Will space debris ever become so abundant that space flight will become economically or logistically impossible?

In 2007 China successfully destroyed one of their own aging polar-orbiting weather satellites just so they could prove they could. Debris from the destroyed satellite collided with Russia’s BLITS satellite in 2013, resulting in thousands of pieces of new space debris and is considered the most prolific and severe fragmentation in the course of five decades of space operations. Thanks China.

Now all we need is for North Korea to get their hands on that technology.

Still, space is a pretty big place and the pieces of junk are known and plotted so we can stay away from them, including little nuts and bolts travelling many times faster than a bullet.

Ever see the movie Gravity? Flaws in the science, but it was all about space junk taking out everything up there.

Are there objects in the solar system revolving around the sun that do not lie on the planetary plane? How would we know, except in the rare coincident that our paths intersect?

Yes, of course. One example rarely considered is the Oort Cloud, pictured below. The Oort cloud is thought to contain objects that occasionally become dislodged to become long-period comets. It surrounds us like a giant sphere, well beyond Neptune and any known planets.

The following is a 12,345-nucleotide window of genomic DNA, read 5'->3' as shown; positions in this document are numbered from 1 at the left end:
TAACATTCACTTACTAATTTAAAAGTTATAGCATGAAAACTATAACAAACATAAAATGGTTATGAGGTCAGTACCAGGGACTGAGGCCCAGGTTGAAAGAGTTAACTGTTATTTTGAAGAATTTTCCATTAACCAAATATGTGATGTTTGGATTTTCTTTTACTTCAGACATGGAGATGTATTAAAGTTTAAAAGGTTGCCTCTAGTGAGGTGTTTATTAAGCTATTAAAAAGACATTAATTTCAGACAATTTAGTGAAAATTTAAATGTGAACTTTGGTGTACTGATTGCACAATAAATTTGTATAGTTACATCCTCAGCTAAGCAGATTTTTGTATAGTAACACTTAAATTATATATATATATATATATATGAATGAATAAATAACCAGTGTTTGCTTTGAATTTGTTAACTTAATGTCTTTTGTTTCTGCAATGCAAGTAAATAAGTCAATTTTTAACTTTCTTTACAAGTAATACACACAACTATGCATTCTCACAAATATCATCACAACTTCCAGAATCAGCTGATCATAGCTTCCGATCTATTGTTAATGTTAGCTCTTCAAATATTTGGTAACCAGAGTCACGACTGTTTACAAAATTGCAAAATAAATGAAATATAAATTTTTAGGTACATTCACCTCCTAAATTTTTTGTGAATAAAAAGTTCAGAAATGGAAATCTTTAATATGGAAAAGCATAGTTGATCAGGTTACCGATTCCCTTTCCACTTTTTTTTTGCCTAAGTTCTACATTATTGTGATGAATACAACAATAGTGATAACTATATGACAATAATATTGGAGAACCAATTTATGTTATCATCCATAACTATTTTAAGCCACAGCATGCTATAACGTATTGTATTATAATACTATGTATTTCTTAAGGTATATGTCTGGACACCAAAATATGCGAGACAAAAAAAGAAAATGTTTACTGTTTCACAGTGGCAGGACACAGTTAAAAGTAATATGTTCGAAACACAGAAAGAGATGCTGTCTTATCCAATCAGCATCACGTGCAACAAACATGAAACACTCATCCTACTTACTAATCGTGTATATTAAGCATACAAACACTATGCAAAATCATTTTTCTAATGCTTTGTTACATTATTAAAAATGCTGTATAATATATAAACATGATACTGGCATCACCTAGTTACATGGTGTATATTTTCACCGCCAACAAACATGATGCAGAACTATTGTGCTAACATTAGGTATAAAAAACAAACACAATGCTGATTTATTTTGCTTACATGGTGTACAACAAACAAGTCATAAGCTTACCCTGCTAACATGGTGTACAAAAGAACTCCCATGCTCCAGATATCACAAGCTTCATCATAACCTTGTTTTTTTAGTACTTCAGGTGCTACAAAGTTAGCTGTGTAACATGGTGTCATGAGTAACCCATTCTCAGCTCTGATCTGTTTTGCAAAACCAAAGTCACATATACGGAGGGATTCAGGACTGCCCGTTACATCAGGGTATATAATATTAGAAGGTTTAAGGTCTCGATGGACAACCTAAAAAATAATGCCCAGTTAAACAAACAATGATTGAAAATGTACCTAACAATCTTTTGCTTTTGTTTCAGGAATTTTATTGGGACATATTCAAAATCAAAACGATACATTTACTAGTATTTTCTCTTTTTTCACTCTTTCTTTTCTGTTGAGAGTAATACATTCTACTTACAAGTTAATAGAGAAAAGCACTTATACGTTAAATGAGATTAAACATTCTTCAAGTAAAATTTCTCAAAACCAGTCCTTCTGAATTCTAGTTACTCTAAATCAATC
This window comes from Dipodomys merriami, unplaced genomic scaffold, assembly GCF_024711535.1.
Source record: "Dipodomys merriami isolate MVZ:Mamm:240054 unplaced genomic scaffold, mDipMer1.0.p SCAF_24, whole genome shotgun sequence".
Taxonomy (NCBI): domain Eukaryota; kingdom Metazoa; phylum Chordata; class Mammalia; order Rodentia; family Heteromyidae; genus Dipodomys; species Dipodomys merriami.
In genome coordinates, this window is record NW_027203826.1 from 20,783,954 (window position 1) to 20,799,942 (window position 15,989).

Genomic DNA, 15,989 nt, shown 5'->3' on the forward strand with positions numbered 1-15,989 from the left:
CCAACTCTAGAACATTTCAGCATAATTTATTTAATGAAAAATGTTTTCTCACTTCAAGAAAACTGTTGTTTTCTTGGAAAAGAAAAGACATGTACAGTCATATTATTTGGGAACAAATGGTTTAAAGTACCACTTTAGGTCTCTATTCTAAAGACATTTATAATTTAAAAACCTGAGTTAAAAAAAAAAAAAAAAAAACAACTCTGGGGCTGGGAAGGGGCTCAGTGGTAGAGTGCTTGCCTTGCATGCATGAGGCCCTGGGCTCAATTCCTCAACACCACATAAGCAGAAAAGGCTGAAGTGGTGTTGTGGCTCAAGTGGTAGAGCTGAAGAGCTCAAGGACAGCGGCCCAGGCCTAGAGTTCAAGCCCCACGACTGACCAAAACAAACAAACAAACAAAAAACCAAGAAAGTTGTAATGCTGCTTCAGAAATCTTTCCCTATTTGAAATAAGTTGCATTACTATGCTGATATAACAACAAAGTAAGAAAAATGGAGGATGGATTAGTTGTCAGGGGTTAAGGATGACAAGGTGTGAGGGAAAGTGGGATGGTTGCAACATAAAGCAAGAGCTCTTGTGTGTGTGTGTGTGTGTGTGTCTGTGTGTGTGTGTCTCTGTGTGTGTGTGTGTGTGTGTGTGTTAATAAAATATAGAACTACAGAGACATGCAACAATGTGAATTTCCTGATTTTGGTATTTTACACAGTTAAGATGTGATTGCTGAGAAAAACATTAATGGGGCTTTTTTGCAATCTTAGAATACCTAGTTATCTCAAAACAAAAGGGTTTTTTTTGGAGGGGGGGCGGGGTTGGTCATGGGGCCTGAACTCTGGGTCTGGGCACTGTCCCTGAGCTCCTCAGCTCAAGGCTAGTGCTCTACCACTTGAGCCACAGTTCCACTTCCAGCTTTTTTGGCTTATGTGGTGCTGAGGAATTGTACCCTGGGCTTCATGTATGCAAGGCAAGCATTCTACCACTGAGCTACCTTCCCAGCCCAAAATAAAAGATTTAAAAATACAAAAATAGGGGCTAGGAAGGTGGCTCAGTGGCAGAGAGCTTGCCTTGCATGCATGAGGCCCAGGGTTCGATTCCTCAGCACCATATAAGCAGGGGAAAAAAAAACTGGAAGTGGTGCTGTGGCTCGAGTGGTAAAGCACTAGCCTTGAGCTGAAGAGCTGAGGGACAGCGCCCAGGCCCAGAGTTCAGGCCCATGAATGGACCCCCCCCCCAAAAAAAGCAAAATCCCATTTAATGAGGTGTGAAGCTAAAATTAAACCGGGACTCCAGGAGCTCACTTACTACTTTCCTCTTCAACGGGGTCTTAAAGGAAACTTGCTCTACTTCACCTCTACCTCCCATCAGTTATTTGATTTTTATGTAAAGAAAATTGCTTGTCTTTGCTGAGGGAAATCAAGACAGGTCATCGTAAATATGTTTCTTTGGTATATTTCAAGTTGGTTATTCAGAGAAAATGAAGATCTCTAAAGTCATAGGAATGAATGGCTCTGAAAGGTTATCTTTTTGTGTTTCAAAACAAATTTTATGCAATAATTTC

How do I explain how we can see the moon during the day to my teacher?

How can you explain how we see the moon during the day to your teacher? The moon is visible in daytime because the apparent brightness (m) of reflected sunlight off the surface of the moon essentially exceeds the brightness of the blue sky, unlike the stars. That’s your simple answer.

Apparent brightness is the brightness we perceive after light passes through our atmosphere to our eyes.

Our sun and objects that reflect our sun’s rays are very bright in comparison with their surroundings. Any magnitude below -4 cannot be seen in daytime (the lower the number the brighter the object). Our sun is -26 and the full moon is -12.5, well above the magnitude necessary to see in daytime, -4. The brightest star has a magnitude of -1, dimmer than the required -4 magnitude required to be seen in daylight. All other stars are dimmer still.

Make sense?

Within 10 years, how can we live in space for approximately 1 year and on Mars for about 2 years, which is the time needed to catch the bus back home, which will take another approximately 1 year back home?

If you are wanting to think outside the box you might want to look at the Chinese space plans to launch a manned mission to Mars by 2020, at least according to CNN. If true, China will be the first ones to put footprints on Mars.